HC Deb 24 July 1822 vol 7 cc1737-40

The House having resolved itself into a committee on this subject,

The Chancellor of the Exchequer

expatiated on the advantages of having an uniform and regular edition of our Antient Historians published by authority and at the public expence. This was the more necessary, because individuals were in the habit of printing imperfect copies, which were very carelessly collated, if collated at all. He hoped that even at the present time, when the public money required to be expended with so much care, a sum, which probably would not exceed 2,000l. a year, might be spared for this purpose. He concluded by moving, "That an humble address be presented to his Majesty, to represent to his Majesty, that the editions of the works of our Antient Historians are incorrect and defective; that many of their writings still remain in manuscript, and in some cases in a single copy only; and that an uniform and convenient edition of the whole, published under his Majesty's royal sanction, would be an undertaking honourable to his Majesty's reign, and conducive to the advancement of Historical and Constitutional knowledge: That this House, therefore, humbly beseeches his Majesty to give such directions as his Majesty in his wisdom may think fit, for the publication of a Complete Edition of the Antient Historians of this Realm: and that this House begs leave to assure his Majesty, that whatever expense may be necessary for this purpose will be made good by this House."

Sir J. Mackintosh

felt great satisfaction in seconding the motion, and considered the work proposed to be one of the very highest utility. Generally speaking, the government of England was a little in arrear as to its patronage of literature; but it was highly creditable to the state of society in this country, that we saw works got up by individual enterprise which in other countries would have required the assistance of the legislature. With respect to the work in question, however, there were a variety of causes—the great capital required—the great devotion of time—the limited extent of probable sale—and certain laws which pressed heavily upon the publication of expensive works—which were likely to prevent its being performed by individual speculation. For the conductor of the work there was an individual (Mr. Petrie, of the Tower) eminently qualified; and if he were not employed immediately, the desire of employing him might come too late. The work would be a history of the progress of the constitution; and, as such, it would be extremely valuable; and, whatever might be the anxiety not to spend the public money unnecessarily, there could, he thought, be no objection to the principle of the address.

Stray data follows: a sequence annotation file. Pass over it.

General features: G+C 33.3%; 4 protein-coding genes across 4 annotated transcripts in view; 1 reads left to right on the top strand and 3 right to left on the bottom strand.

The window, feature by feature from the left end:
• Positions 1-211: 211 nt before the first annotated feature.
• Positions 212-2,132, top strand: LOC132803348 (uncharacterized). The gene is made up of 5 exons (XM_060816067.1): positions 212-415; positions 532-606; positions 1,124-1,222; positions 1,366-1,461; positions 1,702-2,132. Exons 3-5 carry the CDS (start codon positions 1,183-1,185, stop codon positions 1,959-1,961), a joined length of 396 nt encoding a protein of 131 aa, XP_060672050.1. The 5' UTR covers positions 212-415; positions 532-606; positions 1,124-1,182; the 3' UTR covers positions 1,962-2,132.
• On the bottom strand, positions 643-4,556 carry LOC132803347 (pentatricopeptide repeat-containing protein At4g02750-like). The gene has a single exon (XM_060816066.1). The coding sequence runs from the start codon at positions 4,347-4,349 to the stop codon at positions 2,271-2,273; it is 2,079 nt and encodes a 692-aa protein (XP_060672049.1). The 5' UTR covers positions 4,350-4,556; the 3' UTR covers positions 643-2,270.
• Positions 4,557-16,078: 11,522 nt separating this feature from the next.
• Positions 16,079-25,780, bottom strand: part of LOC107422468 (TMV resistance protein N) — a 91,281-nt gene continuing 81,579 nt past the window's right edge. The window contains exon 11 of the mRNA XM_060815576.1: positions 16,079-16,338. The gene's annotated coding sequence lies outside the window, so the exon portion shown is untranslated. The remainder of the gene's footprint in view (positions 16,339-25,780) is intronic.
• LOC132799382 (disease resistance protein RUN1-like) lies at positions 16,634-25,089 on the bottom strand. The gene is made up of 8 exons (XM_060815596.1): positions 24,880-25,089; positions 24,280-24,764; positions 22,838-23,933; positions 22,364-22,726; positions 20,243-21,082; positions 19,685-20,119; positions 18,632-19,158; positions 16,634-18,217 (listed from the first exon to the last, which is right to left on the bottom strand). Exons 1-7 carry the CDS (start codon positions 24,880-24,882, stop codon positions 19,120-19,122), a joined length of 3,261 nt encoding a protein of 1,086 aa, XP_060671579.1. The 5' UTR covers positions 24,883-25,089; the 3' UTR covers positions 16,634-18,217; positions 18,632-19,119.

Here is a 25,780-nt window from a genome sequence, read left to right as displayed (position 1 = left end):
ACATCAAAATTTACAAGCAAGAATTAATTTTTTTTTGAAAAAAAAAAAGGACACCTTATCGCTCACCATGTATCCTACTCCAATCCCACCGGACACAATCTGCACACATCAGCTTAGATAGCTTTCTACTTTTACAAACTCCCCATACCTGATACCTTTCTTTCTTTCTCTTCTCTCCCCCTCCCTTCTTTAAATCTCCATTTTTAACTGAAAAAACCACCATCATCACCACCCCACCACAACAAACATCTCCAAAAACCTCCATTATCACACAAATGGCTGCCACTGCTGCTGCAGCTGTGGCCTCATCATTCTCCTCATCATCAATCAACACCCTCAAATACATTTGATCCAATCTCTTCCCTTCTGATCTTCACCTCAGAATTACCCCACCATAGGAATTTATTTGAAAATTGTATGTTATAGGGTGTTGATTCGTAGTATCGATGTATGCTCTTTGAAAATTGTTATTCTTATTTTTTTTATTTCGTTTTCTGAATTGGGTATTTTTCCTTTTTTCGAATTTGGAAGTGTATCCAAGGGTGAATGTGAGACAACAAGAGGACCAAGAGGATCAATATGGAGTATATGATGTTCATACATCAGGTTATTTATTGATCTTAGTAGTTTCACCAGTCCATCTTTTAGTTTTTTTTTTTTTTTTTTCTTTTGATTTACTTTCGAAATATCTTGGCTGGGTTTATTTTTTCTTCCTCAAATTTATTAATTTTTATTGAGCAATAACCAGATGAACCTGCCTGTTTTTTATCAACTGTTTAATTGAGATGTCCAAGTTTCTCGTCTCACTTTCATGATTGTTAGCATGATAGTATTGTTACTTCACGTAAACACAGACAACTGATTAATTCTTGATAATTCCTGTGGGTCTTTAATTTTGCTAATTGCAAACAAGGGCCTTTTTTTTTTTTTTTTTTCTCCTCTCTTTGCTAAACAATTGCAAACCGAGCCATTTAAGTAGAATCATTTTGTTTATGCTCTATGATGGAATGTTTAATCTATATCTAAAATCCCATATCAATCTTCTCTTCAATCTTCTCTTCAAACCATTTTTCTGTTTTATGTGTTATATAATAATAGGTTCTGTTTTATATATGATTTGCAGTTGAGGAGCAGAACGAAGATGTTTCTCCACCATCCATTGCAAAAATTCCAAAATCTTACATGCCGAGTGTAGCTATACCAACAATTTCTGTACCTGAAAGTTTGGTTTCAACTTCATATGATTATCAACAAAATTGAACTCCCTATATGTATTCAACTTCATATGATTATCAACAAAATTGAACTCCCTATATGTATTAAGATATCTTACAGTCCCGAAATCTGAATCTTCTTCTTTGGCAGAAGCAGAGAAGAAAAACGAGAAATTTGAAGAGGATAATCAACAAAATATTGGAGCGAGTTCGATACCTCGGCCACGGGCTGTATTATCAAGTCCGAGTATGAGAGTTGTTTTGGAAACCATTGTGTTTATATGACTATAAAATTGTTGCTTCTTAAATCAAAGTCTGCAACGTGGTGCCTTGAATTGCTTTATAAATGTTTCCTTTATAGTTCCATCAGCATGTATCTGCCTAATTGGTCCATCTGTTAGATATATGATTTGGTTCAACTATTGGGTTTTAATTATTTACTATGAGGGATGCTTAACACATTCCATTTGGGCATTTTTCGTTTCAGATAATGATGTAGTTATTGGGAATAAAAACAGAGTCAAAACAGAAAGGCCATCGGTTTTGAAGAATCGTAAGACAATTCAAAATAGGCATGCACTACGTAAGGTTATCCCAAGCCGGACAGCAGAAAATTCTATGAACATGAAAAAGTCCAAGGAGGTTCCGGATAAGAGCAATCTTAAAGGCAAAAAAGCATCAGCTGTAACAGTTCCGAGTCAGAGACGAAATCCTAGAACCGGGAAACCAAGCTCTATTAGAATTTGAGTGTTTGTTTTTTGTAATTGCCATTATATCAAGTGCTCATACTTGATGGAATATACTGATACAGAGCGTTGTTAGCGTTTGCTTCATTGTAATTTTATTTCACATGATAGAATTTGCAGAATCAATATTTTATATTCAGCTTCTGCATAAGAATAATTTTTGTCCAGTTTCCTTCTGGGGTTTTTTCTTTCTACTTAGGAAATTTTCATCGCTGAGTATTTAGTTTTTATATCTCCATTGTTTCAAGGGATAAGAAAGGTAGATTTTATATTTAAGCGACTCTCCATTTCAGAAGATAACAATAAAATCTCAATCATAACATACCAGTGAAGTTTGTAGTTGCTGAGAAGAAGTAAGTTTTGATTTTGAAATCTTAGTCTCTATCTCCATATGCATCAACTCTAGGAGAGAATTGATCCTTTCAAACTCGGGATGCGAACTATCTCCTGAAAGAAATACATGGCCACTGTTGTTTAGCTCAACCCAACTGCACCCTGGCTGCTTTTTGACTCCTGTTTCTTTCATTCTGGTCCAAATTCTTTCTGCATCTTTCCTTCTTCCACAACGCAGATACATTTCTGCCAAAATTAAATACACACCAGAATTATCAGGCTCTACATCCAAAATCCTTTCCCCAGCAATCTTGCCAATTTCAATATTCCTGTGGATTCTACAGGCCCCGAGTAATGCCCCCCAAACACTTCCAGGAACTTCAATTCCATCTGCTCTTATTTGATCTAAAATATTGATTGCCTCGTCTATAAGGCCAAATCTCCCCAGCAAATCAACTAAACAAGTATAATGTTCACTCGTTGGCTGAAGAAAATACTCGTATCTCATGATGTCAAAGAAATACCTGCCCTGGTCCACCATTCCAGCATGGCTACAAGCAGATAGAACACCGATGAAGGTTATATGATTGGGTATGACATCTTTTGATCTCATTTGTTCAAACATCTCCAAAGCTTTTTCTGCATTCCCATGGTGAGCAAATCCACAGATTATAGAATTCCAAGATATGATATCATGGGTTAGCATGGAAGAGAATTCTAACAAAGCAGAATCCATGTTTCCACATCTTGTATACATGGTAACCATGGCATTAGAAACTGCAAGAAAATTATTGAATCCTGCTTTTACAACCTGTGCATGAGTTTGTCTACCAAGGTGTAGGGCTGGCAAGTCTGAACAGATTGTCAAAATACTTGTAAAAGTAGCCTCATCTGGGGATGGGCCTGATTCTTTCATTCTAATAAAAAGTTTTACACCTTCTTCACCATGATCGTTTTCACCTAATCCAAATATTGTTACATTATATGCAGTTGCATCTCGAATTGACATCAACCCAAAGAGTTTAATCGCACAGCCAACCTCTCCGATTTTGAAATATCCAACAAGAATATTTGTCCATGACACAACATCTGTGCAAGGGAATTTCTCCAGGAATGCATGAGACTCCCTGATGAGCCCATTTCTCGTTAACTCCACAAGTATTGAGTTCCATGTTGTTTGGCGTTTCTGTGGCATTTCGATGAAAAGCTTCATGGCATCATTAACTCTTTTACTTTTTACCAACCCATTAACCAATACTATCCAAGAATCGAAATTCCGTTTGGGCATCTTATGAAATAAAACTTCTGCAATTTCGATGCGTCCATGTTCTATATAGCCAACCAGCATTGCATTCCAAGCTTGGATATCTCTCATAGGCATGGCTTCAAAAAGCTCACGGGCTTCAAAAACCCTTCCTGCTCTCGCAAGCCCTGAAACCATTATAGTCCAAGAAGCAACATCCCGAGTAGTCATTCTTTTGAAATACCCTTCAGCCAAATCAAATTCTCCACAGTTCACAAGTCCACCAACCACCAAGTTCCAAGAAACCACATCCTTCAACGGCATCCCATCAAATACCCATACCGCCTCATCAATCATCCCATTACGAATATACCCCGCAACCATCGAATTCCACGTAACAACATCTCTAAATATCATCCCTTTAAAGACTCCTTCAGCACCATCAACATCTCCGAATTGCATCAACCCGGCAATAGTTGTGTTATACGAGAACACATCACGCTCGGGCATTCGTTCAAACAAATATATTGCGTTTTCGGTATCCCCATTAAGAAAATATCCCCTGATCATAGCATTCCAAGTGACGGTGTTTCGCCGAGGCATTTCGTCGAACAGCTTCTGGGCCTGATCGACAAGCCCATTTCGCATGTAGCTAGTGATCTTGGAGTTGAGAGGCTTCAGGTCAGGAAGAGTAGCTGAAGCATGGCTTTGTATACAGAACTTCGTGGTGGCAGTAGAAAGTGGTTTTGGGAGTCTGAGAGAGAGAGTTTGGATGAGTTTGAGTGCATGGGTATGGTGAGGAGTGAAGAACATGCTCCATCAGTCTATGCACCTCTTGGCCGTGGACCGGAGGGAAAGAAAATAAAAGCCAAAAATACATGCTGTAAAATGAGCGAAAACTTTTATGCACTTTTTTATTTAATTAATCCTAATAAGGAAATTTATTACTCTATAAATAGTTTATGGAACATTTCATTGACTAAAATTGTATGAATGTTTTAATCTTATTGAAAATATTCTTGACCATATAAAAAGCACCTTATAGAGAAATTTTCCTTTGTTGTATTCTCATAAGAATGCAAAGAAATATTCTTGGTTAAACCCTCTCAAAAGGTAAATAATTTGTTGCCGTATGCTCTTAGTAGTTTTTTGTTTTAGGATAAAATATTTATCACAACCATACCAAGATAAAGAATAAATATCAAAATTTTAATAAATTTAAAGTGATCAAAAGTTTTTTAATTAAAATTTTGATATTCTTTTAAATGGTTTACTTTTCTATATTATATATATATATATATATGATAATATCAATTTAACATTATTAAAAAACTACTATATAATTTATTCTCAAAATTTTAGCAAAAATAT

Mr. Hume

did not object to the measure, but he hoped that the business would not turn out as the institution of the Irish Record Office had done. More than 70,000l had been paid by the public to that establishment, and the result obtained was trifling indeed. He should recommend, with respect to the work now proposed, the presenting of an annual report to parliament.

Mr. Goulburn

said, that the matter was under consideration. It should be remembered, however, that if the proceeds had been small, the work was of a most laborious and intricate description.

Mr. Hudson Gurney